He did not believe that Jesus had died and that His soul had gone to heaven. People often think that’s what is meant when we say that Jesus is risen. Just a bit later in the story, when the risen Jesus appears, it becomes explicitly clear that’s not what happened, but we see the initial evidence for it even here: the body of Jesus was not in the tomb. Jesus rose from the dead, not to heaven, though He would ascend there in 40 days. In the intervening period, He appeared to His disciples here on earth. He ate and drank with them, He showed them the marks of His crucifixion in His hands and His side, proving to them that it was really Him, that He had risen from the dead with a body - the same body He had before He died, but now renewed and gloriously transformed, never to die again..
Something new had begun – a new beginning, a new world, a new creation, a new life beyond the grave, where Death itself has been defeated and life in all its fulness has begun. Jesus Christ does not belong to the past. He is the Lord of the past and of the future and of the present.
As for the future, this means that because Death has been defeated, if we believe in Jesus and belong to Him, we and our departed loved ones will also be raised from our own graves on the last day.
And as for the present, it means that we can participate in Christ’s resurrection even now.
That’s part of the significance of all the activity and energy of the first witnesses to the resurrection at the empty tomb in today’s Gospel story, but our first reading from Colossians explains how it is that we too can participate in the resurrection.
Colossians was a letter written by Paul, an early Christian writer, to the church at Colossae, which is in modern-day Turkey. Paul wrote this letter around 62 AD. But the Church has always believed that these letters in the New Testament have a timeless significance. Because Jesus is risen from the dead and is Lord of the past, present and future, these letters are also written directly to us.
Today’s passage from Colossians begins with these striking words: If then you have been raised with Christ
You have been raised with Christ. Friends, this is a fact for us, the fundamental truth of our existence. Our calling then is to live now in anticipation of who we will be when we are raised from the dead with a new body on the last day.
Behind all of this is the question of the real you. Do you ever ask yourself: ‘Who am I, really?’
Paul answers that question for you: Your life is hidden with Christ in God. We are mysteriously caught up in the eternal life of the One who was crucified, died, rose again and now lives forevermore.
Now the ‘hidden’ part of this is a real experience for us: we do not generally appear to have risen to new life. We are all too aware of our old, earthly nature: our sins and failings, our guilt and regret, our sickness and anxiety, our grief and loss.
Yet Paul insists that this old self has died and so we must put it off. We are raised with Christ and so we must actively put on a new self in keeping with our risen state, a new nature which is being renewed in knowledge after the image of its creator.
In other words, friends, live by faith in this promise. Constantly declare to yourself the deep truth of your existence against all appearances. Your true life is part of the mystery of Christ: crucified, dead, risen and alive forevermore. This is largely hidden from the world, but revealed to the eye of faith.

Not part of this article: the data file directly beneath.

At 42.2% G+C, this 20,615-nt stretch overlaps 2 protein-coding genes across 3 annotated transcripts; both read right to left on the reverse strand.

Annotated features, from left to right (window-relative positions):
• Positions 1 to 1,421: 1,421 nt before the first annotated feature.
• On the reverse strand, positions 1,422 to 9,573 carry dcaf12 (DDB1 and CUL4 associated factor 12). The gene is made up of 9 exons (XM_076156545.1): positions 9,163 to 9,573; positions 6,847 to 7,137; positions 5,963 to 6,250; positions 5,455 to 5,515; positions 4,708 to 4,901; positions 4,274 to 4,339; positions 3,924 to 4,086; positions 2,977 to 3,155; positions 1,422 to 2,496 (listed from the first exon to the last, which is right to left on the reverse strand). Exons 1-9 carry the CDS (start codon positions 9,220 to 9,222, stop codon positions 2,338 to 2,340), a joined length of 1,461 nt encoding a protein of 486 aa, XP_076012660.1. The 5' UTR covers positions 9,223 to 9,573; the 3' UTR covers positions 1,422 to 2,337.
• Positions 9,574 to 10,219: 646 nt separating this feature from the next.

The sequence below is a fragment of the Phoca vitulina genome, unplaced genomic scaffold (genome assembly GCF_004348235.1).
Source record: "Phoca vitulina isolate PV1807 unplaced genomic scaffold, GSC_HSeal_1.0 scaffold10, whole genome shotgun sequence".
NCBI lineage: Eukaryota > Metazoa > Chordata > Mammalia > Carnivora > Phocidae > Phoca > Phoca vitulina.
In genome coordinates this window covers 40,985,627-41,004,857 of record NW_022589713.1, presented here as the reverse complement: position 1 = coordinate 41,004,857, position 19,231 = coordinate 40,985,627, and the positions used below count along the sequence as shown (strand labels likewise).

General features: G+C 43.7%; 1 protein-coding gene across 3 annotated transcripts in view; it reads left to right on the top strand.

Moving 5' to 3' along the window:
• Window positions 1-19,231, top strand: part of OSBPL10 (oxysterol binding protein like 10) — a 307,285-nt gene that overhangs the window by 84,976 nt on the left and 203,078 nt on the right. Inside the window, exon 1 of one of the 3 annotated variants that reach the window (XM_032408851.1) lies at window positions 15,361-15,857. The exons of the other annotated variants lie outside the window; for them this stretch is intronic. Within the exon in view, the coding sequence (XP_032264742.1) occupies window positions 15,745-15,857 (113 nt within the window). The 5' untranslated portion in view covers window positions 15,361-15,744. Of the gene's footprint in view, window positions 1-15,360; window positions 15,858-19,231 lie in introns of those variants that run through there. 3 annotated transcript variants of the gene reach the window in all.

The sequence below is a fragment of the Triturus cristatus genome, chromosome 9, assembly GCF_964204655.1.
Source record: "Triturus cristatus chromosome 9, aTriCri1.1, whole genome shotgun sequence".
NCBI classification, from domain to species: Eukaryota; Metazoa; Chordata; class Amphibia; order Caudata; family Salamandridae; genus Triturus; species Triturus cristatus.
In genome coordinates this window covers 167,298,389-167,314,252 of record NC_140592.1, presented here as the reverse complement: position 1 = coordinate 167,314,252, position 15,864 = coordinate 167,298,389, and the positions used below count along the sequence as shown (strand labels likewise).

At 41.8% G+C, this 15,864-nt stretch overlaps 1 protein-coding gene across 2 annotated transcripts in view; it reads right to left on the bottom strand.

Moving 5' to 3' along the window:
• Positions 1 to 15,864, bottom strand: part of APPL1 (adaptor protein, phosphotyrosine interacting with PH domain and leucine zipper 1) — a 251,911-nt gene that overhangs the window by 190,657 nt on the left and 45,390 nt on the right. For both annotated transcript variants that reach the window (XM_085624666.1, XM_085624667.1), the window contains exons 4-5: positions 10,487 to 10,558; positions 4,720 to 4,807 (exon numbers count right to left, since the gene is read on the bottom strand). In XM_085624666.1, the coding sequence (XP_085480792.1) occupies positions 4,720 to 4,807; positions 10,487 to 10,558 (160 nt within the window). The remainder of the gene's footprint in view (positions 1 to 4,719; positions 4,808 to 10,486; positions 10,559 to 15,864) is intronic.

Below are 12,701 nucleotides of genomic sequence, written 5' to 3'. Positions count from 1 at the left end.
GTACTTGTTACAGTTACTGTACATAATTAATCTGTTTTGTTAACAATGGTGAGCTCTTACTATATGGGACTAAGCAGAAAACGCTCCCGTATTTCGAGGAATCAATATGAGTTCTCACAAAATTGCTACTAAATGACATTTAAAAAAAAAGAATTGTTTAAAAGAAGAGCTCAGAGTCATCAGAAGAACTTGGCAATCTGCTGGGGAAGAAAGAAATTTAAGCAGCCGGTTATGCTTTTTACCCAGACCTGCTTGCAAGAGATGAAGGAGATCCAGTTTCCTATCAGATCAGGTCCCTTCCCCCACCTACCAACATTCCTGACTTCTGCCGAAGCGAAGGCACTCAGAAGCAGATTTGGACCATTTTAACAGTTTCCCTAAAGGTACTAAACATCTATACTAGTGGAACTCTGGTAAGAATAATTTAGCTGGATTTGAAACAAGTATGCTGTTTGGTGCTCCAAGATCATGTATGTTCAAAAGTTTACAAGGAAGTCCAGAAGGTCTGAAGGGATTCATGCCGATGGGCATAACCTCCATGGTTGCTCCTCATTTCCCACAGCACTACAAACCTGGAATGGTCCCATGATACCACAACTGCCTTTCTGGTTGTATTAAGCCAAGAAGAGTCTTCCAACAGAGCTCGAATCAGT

An illustration of this might be helpful here:
God is like sculptor standing in front of blocks of marble; and those blocks of marble represent you and me (except unlike the marble, we are alive!)
This is an image used in the New Testament. Peter himself describes Christians as living stones (1 Pet. 2:5) built on Christ the chief cornerstone (Ps. 118:22)
As God stands in front of these unrefined marble slabs, He declares that we are glorious images of His risen Son Jesus Christ. Now to most eyes, we are just blocks of marble, but the artist’s vision, the sculptor’s word is an assurance that the reality of our existence is not defined by what we currently appear to be, but by what we are being fashioned into.
Paul wants us to think of ourselves in this way: we are not primarily the unhewn block, but that glorious image waiting to be revealed by the work of the master sculptor upon us.
So if we think of ourselves in this way, we will identify, think and act very differently. We will see a great deal in ourselves that does not belong to what shall become; and Paul gives us some examples: sexual immorality, impurity, passion, evil desire, covetousness, anger, wrath, malice, slander, obscene talk and lying.
All of these are destined to become the rubble chipped away as the sculpture comes into its ever more refined and glorious form.
Our collect or prayer of the day expresses this very well. We pray that God by His grace would put good desires into our minds – that vision of who we are becoming - and in God’s mercy, we ask that He would help us to bring this to fulfillment.
Friends, your life is now hidden with Christ in God because you have been raised with Christ and you have put on a new self. So settle for nothing less.
Now to him who is able to do far more abundantly than all that we ask or think, according to the power at work within us, to him be glory in the church and in Christ Jesus throughout all generations, forever and ever. Amen. (Ephesians 3:20–21)